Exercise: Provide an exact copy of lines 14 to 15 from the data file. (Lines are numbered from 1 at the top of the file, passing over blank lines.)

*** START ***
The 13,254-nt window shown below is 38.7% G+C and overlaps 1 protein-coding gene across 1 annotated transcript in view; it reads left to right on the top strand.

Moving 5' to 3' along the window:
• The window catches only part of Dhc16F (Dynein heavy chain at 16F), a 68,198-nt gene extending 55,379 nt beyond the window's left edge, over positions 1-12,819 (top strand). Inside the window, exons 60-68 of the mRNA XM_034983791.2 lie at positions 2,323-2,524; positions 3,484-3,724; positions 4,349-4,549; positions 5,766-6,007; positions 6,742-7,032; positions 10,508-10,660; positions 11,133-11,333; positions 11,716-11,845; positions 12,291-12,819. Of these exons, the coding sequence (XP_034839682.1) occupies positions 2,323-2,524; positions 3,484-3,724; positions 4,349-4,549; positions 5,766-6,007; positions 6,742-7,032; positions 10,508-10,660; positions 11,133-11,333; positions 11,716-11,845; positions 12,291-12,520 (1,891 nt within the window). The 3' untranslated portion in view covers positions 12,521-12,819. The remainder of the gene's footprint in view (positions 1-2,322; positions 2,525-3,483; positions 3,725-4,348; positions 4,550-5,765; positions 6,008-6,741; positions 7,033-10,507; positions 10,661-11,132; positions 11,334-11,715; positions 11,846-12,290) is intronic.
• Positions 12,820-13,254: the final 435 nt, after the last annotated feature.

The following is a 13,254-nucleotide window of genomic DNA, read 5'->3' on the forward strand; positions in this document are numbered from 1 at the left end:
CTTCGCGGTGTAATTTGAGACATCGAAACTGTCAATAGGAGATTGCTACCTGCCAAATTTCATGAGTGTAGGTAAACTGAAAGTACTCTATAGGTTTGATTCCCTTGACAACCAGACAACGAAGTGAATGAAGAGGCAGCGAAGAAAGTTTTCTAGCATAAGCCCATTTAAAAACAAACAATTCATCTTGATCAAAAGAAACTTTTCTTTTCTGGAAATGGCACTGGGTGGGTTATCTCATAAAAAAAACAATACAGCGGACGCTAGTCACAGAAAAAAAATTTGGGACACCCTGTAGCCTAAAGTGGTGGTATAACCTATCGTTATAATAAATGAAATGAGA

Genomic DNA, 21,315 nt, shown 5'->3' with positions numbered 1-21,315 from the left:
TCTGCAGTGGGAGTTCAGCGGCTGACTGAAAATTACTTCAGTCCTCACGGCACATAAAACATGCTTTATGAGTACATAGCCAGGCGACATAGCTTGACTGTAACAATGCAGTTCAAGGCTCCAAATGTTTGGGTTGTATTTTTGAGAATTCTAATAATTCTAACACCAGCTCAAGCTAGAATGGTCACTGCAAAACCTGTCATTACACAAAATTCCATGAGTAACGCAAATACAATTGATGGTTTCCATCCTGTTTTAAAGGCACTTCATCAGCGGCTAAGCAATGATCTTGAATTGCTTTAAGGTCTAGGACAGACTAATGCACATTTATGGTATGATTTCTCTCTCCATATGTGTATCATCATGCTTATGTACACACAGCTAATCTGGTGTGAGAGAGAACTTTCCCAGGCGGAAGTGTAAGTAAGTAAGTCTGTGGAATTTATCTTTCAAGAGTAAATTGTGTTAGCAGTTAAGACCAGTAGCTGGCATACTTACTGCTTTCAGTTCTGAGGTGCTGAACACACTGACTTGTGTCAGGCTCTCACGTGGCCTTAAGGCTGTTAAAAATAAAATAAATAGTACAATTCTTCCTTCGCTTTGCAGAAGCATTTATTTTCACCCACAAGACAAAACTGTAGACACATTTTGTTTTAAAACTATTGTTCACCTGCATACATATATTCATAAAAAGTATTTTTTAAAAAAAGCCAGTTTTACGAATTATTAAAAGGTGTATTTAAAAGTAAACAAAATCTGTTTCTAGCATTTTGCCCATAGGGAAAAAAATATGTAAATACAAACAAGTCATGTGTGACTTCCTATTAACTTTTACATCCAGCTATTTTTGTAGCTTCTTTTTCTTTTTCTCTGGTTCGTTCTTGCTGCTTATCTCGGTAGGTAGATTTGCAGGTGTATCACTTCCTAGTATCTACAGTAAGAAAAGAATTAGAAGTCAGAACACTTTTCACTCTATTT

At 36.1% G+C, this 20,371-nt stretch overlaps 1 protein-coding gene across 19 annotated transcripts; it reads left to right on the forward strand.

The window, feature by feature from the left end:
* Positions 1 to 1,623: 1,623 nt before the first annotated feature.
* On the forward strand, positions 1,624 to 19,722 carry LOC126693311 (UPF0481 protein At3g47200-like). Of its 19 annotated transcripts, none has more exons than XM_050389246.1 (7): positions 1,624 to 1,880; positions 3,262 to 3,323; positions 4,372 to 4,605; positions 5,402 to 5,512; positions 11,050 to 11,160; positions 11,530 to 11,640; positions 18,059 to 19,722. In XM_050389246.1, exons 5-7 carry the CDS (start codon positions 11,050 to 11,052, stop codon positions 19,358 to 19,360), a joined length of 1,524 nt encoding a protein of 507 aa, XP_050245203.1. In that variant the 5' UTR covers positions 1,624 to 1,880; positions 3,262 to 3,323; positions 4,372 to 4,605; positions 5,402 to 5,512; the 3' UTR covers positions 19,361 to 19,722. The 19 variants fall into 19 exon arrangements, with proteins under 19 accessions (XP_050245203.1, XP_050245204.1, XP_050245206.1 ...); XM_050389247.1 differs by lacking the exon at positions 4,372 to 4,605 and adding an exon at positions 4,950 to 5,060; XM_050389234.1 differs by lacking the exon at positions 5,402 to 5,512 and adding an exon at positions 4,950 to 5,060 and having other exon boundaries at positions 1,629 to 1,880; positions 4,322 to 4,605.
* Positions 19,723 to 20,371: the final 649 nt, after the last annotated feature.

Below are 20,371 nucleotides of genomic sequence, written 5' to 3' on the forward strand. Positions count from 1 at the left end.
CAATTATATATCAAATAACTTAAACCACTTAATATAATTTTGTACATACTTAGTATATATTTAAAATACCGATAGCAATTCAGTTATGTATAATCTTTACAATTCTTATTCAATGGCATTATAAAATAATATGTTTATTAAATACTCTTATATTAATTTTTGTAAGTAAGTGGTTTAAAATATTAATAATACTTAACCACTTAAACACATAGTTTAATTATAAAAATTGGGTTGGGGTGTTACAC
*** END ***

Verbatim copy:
Below are 20,371 nucleotides of genomic sequence, written 5' to 3' on the forward strand. Positions count from 1 at the left end.
CAATTATATATCAAATAACTTAAACCACTTAATATAATTTTGTACATACTTAGTATATATTTAAAATACCGATAGCAATTCAGTTATGTATAATCTTTACAATTCTTATTCAATGGCATTATAAAATAATATGTTTATTAAATACTCTTATATTAATTTTTGTAAGTAAGTGGTTTAAAATATTAATAATACTTAACCACTTAAACACATAGTTTAATTATAAAAATTGGGTTGGGGTGTTACAC